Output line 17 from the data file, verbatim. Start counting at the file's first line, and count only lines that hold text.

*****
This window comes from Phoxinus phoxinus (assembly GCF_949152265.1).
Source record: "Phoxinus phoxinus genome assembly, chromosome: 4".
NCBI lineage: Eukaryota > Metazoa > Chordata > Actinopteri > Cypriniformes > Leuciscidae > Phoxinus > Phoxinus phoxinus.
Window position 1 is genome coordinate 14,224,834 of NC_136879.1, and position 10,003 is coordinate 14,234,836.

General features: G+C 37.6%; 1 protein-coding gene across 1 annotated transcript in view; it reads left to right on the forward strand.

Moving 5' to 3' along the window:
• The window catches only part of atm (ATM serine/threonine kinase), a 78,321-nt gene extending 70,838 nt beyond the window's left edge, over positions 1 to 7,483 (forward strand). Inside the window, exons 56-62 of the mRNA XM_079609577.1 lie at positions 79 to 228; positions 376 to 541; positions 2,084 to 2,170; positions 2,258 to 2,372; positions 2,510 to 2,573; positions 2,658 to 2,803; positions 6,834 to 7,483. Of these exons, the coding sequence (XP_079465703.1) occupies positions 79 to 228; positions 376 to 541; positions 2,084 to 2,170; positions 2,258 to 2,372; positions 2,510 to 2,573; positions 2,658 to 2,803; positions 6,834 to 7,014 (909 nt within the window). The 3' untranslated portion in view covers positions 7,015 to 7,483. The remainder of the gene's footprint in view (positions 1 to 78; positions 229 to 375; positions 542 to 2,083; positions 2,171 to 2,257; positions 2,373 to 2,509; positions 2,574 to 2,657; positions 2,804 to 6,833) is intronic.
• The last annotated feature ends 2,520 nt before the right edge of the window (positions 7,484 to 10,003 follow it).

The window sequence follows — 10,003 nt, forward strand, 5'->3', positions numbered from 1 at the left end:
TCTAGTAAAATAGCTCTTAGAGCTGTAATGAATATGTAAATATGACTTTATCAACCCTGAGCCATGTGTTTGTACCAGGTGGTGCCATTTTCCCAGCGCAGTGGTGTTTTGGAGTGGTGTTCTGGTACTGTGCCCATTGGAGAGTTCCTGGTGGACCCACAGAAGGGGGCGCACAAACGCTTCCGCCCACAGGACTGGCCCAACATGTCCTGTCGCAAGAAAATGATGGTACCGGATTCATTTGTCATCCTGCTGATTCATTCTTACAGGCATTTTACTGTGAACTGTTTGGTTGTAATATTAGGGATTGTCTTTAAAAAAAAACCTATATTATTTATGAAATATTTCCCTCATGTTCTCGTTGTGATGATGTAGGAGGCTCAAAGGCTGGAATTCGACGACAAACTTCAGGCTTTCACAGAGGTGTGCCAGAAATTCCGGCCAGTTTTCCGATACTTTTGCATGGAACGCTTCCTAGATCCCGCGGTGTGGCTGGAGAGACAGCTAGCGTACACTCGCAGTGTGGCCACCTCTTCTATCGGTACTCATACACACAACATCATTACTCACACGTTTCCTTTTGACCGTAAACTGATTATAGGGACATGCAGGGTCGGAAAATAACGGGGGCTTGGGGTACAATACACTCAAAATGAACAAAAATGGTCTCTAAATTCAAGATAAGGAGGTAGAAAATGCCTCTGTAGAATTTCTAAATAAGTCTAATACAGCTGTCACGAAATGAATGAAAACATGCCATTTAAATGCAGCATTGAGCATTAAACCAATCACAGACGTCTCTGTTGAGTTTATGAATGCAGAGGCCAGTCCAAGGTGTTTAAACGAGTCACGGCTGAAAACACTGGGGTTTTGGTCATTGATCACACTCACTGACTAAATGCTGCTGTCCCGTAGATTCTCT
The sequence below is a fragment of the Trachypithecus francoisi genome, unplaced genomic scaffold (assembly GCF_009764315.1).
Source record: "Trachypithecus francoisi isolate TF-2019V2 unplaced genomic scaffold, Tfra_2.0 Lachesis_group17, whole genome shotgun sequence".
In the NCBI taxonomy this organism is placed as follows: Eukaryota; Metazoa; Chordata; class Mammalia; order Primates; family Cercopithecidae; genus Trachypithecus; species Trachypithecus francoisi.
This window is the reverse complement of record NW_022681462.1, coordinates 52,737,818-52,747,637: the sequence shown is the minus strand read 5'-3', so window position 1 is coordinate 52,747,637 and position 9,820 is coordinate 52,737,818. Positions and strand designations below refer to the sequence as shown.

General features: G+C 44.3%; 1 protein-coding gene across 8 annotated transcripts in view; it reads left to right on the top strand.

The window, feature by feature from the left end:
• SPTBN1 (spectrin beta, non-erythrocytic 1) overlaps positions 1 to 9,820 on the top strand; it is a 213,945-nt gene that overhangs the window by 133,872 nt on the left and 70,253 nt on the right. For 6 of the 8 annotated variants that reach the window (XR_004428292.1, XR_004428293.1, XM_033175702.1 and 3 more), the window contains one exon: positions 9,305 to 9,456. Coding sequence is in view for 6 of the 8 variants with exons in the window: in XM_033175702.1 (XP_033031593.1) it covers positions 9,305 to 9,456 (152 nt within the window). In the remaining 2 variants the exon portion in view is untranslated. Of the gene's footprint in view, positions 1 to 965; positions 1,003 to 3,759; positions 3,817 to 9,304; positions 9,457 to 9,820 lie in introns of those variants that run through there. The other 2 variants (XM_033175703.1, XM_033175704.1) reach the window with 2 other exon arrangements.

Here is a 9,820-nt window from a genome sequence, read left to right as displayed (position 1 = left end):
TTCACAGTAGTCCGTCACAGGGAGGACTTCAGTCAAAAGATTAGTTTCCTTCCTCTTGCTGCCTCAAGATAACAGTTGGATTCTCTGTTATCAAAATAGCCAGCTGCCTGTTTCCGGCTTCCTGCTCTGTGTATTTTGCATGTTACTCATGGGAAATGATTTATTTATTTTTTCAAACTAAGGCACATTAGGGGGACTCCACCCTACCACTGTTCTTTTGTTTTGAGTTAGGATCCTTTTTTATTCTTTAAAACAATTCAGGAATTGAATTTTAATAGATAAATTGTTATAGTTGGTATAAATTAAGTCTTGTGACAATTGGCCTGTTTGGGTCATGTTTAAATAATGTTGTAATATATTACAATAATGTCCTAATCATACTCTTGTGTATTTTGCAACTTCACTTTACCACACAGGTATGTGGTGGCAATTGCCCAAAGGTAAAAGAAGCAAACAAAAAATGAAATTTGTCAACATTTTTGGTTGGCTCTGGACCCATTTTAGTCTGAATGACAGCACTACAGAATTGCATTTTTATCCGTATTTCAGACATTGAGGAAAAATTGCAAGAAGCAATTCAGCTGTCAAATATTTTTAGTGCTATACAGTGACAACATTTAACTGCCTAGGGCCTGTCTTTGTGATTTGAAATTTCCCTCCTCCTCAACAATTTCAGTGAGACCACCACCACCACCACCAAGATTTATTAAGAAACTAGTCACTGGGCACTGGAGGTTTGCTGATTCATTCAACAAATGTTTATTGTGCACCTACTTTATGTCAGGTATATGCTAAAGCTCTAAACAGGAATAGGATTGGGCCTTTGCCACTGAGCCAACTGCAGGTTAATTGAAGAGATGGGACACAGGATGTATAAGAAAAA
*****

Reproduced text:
• SPTBN1 (spectrin beta, non-erythrocytic 1) overlaps positions 1 to 9,820 on the top strand; it is a 213,945-nt gene that overhangs the window by 133,872 nt on the left and 70,253 nt on the right. For 6 of the 8 annotated variants that reach the window (XR_004428292.1, XR_004428293.1, XM_033175702.1 and 3 more), the window contains one exon: positions 9,305 to 9,456. Coding sequence is in view for 6 of the 8 variants with exons in the window: in XM_033175702.1 (XP_033031593.1) it covers positions 9,305 to 9,456 (152 nt within the window). In the remaining 2 variants the exon portion in view is untranslated. Of the gene's footprint in view, positions 1 to 965; positions 1,003 to 3,759; positions 3,817 to 9,304; positions 9,457 to 9,820 lie in introns of those variants that run through there. The other 2 variants (XM_033175703.1, XM_033175704.1) reach the window with 2 other exon arrangements.